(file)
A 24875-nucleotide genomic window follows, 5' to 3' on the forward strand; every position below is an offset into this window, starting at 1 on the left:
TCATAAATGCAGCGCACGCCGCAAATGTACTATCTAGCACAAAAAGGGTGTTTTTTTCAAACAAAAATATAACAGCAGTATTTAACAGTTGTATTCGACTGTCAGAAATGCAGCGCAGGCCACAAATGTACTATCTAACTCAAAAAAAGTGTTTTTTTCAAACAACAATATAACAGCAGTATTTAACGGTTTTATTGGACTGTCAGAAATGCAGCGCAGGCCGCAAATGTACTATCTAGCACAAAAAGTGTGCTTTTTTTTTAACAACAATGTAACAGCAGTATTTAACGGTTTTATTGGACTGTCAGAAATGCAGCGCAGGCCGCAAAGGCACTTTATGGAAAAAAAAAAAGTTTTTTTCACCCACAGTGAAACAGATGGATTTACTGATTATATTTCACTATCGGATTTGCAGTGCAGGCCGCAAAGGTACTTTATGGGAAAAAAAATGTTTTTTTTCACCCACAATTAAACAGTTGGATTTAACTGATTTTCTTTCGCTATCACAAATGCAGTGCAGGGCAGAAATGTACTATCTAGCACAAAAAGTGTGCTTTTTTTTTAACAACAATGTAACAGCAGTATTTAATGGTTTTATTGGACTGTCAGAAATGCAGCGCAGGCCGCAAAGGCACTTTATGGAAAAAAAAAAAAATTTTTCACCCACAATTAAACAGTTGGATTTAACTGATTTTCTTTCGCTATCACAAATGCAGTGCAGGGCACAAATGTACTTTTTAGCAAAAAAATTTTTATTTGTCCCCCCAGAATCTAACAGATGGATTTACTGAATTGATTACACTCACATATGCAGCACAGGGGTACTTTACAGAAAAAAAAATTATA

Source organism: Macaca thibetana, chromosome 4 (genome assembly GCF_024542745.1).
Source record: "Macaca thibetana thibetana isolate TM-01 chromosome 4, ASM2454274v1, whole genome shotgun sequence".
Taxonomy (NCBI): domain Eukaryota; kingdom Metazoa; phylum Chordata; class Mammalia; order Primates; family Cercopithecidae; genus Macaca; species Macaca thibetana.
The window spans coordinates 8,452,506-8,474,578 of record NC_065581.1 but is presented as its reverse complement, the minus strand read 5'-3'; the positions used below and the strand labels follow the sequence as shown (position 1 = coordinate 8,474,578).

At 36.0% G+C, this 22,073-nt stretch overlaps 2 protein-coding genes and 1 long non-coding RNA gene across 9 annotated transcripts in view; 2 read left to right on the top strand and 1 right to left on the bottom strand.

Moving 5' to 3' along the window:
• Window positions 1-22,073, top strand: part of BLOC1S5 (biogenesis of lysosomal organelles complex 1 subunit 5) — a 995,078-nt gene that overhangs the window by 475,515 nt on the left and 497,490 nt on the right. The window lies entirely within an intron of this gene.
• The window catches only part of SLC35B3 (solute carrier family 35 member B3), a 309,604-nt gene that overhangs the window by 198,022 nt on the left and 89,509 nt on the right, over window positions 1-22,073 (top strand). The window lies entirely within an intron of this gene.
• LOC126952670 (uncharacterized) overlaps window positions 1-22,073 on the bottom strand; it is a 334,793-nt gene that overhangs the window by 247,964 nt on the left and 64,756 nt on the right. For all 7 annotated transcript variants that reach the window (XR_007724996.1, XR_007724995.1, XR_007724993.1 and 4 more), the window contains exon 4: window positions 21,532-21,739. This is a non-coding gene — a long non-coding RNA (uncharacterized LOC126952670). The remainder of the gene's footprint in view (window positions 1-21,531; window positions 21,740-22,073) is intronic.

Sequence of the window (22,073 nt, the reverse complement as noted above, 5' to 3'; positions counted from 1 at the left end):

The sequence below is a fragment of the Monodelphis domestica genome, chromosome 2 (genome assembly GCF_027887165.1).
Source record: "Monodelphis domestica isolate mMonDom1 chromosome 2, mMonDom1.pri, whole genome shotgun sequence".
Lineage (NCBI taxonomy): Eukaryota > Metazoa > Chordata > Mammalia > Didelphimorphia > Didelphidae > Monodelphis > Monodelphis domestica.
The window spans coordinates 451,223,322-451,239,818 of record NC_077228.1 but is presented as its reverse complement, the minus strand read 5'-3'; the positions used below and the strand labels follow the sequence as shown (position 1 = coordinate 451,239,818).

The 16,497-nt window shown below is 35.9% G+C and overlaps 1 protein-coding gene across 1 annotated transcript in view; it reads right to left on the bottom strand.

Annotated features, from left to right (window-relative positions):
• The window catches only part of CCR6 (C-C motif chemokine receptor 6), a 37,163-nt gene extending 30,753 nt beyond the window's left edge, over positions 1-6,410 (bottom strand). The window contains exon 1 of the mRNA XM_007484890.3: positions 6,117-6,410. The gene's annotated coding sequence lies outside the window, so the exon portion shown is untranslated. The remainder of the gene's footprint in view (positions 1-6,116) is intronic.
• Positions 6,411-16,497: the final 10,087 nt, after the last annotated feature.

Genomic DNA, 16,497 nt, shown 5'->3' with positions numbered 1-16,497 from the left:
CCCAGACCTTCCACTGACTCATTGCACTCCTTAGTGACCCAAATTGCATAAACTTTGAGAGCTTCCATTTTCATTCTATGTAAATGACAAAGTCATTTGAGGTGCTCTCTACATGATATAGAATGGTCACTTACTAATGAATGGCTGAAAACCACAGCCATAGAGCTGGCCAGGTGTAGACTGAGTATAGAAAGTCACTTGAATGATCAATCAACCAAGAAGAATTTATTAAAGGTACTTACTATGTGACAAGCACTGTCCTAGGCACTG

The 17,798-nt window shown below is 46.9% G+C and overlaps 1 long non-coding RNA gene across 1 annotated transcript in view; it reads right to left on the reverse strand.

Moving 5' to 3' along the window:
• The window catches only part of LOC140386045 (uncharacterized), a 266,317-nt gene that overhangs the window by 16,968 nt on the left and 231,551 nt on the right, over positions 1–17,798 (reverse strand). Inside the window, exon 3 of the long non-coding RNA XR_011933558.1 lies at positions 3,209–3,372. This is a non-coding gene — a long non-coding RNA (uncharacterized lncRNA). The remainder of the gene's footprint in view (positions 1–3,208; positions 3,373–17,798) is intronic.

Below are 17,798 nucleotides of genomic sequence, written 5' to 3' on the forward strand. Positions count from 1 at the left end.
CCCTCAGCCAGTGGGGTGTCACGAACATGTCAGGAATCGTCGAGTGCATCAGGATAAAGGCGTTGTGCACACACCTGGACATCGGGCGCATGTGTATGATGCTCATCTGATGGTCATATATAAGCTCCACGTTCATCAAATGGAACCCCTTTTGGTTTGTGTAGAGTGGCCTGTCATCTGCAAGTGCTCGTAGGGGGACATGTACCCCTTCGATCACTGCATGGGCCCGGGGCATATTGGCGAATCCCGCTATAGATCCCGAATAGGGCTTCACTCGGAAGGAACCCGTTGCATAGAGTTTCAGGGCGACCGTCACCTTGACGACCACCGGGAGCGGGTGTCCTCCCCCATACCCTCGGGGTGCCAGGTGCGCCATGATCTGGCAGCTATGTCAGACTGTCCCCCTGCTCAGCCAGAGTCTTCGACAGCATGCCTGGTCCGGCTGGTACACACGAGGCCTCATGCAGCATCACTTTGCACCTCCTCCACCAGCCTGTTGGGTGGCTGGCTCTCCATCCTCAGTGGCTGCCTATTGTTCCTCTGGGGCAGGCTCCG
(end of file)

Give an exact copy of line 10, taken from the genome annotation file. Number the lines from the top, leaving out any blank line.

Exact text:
• The window catches only part of SLC35B3 (solute carrier family 35 member B3), a 309,604-nt gene that overhangs the window by 198,022 nt on the left and 89,509 nt on the right, over window positions 1-22,073 (top strand). The window lies entirely within an intron of this gene.